Harley Quinn’s current ongoing series has been all about Harley moving on from her past life with the Joker, and finding her own identity. Today’s issue made that struggle a very literal one—and it had an immensely satisfying resolution.


Spoilers ahead for Harley Quinn #25, by Amanda Conner, Jimmy Palmiotti, Chad Hardin, Alex Sinclair, and Tom Napolitano.

Although Harley has changed a lot since she left Gotham, she’s still willing to go through some extremes to get what she wants. Case in point, this issue is about her breaking into Arkham Asylum to free her current boyfriend, Mason... putting her right in the Joker’s path, as his cell happens to be right next to Mason’s.

Even before the two encounter each other again, the Joker’s toxic mind games have been tormenting Harley. He leaks her disguise to some guards, making the break-out a little harder, and in true Joker style, he’s been trying to poison Mason against her by revealing her dark past, when she was at the Joker’s side.


But Harley really has changed over the course of this series—she’s become a better person now that she’s out of the Joker’s shadow—but that doesn’t mean she’s not going to lash out at the Joker for what he’s tried to do to her.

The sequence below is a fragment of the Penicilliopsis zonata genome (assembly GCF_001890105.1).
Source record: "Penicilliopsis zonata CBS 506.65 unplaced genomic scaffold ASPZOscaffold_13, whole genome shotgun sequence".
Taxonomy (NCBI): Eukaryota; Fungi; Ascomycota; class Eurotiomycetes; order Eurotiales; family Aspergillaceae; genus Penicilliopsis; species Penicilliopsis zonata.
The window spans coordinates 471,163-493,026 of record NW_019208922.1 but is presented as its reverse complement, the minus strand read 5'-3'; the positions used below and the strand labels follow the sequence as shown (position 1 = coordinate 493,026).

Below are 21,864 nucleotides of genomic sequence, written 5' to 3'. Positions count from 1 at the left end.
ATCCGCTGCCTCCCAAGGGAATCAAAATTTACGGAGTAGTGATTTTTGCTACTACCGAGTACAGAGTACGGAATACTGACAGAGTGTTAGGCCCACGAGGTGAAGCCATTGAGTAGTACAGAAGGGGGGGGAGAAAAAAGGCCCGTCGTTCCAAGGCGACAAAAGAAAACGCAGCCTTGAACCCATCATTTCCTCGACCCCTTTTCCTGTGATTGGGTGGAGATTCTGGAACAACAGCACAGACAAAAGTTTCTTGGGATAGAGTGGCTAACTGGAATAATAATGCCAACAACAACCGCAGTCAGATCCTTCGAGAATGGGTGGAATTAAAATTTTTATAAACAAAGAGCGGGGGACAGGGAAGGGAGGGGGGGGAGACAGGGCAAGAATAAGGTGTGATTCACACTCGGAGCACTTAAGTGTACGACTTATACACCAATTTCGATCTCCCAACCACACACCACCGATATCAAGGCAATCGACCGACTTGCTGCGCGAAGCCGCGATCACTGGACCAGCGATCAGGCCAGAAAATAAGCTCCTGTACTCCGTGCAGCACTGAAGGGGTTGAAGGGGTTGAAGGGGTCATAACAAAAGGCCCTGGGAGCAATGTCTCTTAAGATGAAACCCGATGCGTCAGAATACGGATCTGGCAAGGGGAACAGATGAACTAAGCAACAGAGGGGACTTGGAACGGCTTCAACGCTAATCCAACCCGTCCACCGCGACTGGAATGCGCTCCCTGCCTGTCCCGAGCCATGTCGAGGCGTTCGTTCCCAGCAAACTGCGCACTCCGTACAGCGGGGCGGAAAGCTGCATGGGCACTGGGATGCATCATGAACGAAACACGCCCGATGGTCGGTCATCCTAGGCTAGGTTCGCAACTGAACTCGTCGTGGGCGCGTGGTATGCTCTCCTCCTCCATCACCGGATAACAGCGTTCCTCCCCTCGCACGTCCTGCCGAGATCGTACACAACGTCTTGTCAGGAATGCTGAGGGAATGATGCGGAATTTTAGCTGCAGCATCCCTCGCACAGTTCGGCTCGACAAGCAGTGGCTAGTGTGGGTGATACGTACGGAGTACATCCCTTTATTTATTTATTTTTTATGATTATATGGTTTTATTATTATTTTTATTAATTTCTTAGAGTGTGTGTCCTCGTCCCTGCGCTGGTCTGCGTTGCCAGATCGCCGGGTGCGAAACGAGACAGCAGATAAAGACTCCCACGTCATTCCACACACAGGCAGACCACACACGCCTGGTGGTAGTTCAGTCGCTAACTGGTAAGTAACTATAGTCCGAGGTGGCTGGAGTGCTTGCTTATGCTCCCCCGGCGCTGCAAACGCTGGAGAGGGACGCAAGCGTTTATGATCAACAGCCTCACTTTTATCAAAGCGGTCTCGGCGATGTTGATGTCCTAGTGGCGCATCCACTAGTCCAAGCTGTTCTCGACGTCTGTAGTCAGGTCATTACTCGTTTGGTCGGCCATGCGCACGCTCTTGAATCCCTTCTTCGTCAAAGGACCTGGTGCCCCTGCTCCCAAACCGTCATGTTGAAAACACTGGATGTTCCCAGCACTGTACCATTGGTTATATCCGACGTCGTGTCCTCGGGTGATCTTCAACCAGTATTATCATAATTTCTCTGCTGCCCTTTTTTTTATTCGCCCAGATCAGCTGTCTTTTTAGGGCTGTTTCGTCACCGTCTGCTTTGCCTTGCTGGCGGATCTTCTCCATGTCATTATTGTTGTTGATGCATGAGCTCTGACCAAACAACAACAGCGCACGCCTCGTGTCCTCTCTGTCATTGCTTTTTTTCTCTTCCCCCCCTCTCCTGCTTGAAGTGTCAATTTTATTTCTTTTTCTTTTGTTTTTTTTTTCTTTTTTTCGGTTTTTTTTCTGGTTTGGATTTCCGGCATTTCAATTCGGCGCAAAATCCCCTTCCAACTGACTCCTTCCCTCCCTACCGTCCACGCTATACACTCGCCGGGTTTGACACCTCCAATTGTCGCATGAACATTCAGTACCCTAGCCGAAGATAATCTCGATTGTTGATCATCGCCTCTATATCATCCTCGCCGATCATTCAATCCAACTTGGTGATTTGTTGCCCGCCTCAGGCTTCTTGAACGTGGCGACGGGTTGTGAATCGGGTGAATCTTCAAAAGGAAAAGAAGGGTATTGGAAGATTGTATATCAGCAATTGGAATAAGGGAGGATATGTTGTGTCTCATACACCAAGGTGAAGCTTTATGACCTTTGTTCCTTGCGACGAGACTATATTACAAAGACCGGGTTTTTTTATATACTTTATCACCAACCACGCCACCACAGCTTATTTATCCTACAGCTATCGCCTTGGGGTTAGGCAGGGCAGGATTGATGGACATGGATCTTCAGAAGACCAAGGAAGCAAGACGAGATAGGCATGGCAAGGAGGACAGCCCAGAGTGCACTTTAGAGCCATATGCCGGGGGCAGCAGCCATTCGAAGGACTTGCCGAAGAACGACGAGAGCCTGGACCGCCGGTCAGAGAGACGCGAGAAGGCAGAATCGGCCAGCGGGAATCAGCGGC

Harley originally enters the Joker’s cell just to talk, to tell him how she’s moved on without him. But the Joker goads her and goads her, to the point that they start brawling. And Harley just beats the shit out of him, again and again, even biting part of his lip off when he tries to kiss her. Every time the Joker tries to turn it around, Harley gets the upper hand again.

It’s an ideological upper hand as well as a physical one, because while she’s beating the crap out of Joker, Harley actually comes out and says that she detests what he makes her do, and how violent she gets around him. The Joker hasn’t moved on from their sadistic, maniacal past, but Harley has—and she’s done being his lapdog.

But while it’s satisfying to see Harley articulate just how done she is with the Joker, it’s equally satisfying just to watch her smash him into submission. It’s visceral and triumphant, a culmination of everything Harley has become since she left him.



Even when he’s beat though, the Joker just can’t stop antagonizing people—and Harley finally realizes something Batman realized about his archnemesis decades ago. The Joker traumatizes people, pushes them to their limits, because he wants people to snap and bring themselves plummeting down to his level: That infamous “all it takes is one bad day” mantra from The Killing Joke.

Harley is done having bad days, though. She’s put them behind her, and in the process, it’s made her comic one of the most fascinating to read, out of DC’s current crop.